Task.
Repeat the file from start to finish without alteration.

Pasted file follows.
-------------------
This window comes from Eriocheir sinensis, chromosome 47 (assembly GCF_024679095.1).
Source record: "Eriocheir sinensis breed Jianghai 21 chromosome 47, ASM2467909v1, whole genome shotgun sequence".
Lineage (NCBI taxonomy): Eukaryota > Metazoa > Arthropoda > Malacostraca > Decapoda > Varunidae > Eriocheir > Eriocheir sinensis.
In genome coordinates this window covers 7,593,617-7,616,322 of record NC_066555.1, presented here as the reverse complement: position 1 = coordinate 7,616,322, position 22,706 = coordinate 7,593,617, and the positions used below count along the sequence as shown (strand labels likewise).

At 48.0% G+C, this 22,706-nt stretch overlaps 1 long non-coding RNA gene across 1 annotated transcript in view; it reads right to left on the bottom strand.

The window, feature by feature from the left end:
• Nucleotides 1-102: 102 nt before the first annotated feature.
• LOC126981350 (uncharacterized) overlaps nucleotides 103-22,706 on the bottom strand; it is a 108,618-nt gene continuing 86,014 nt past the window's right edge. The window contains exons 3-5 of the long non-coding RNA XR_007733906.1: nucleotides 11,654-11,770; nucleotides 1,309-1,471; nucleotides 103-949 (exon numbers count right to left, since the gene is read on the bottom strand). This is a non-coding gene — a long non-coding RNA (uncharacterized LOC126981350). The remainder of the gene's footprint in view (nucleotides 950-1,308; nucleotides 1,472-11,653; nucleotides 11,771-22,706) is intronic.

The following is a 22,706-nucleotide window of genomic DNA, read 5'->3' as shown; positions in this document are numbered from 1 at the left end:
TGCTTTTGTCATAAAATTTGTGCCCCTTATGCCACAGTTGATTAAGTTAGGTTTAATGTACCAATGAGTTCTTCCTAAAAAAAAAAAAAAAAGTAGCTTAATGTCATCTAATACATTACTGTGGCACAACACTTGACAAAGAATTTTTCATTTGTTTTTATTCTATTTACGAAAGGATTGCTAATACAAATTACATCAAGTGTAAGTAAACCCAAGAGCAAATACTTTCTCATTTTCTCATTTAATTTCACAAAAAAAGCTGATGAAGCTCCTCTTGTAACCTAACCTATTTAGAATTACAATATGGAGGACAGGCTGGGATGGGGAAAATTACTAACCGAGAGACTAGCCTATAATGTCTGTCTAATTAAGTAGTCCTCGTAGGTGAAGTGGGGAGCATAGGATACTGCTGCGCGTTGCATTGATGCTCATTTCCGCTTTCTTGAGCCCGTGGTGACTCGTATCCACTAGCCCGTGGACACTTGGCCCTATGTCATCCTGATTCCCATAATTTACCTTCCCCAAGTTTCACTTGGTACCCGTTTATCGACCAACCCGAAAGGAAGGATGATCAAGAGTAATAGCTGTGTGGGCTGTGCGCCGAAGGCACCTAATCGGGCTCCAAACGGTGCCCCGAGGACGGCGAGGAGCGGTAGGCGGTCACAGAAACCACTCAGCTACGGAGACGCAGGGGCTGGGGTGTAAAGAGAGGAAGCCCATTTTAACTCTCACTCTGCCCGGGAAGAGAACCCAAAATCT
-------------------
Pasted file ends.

This window comes from Eriocheir sinensis, chromosome 47 (assembly GCF_024679095.1).
Source record: "Eriocheir sinensis breed Jianghai 21 chromosome 47, ASM2467909v1, whole genome shotgun sequence".
Lineage (NCBI taxonomy): Eukaryota > Metazoa > Arthropoda > Malacostraca > Decapoda > Varunidae > Eriocheir > Eriocheir sinensis.
In genome coordinates this window covers 7,593,617-7,616,322 of record NC_066555.1, presented here as the reverse complement: position 1 = coordinate 7,616,322, position 22,706 = coordinate 7,593,617, and the positions used below count along the sequence as shown (strand labels likewise).

At 48.0% G+C, this 22,706-nt stretch overlaps 1 long non-coding RNA gene across 1 annotated transcript in view; it reads right to left on the bottom strand.

The window, feature by feature from the left end:
• Nucleotides 1-102: 102 nt before the first annotated feature.
• LOC126981350 (uncharacterized) overlaps nucleotides 103-22,706 on the bottom strand; it is a 108,618-nt gene continuing 86,014 nt past the window's right edge. The window contains exons 3-5 of the long non-coding RNA XR_007733906.1: nucleotides 11,654-11,770; nucleotides 1,309-1,471; nucleotides 103-949 (exon numbers count right to left, since the gene is read on the bottom strand). This is a non-coding gene — a long non-coding RNA (uncharacterized LOC126981350). The remainder of the gene's footprint in view (nucleotides 950-1,308; nucleotides 1,472-11,653; nucleotides 11,771-22,706) is intronic.

The following is a 22,706-nucleotide window of genomic DNA, read 5'->3' as shown; positions in this document are numbered from 1 at the left end:
TGCTTTTGTCATAAAATTTGTGCCCCTTATGCCACAGTTGATTAAGTTAGGTTTAATGTACCAATGAGTTCTTCCTAAAAAAAAAAAAAAAAGTAGCTTAATGTCATCTAATACATTACTGTGGCACAACACTTGACAAAGAATTTTTCATTTGTTTTTATTCTATTTACGAAAGGATTGCTAATACAAATTACATCAAGTGTAAGTAAACCCAAGAGCAAATACTTTCTCATTTTCTCATTTAATTTCACAAAAAAAGCTGATGAAGCTCCTCTTGTAACCTAACCTATTTAGAATTACAATATGGAGGACAGGCTGGGATGGGGAAAATTACTAACCGAGAGACTAGCCTATAATGTCTGTCTAATTAAGTAGTCCTCGTAGGTGAAGTGGGGAGCATAGGATACTGCTGCGCGTTGCATTGATGCTCATTTCCGCTTTCTTGAGCCCGTGGTGACTCGTATCCACTAGCCCGTGGACACTTGGCCCTATGTCATCCTGATTCCCATAATTTACCTTCCCCAAGTTTCACTTGGTACCCGTTTATCGACCAACCCGAAAGGAAGGATGATCAAGAGTAATAGCTGTGTGGGCTGTGCGCCGAAGGCACCTAATCGGGCTCCAAACGGTGCCCCGAGGACGGCGAGGAGCGGTAGGCGGTCACAGAAACCACTCAGCTACGGAGACGCAGGGGCTGGGGTGTAAAGAGAGGAAGCCCATTTTAACTCTCACTCTGCCCGGGAAGAGAACCCAAAATCT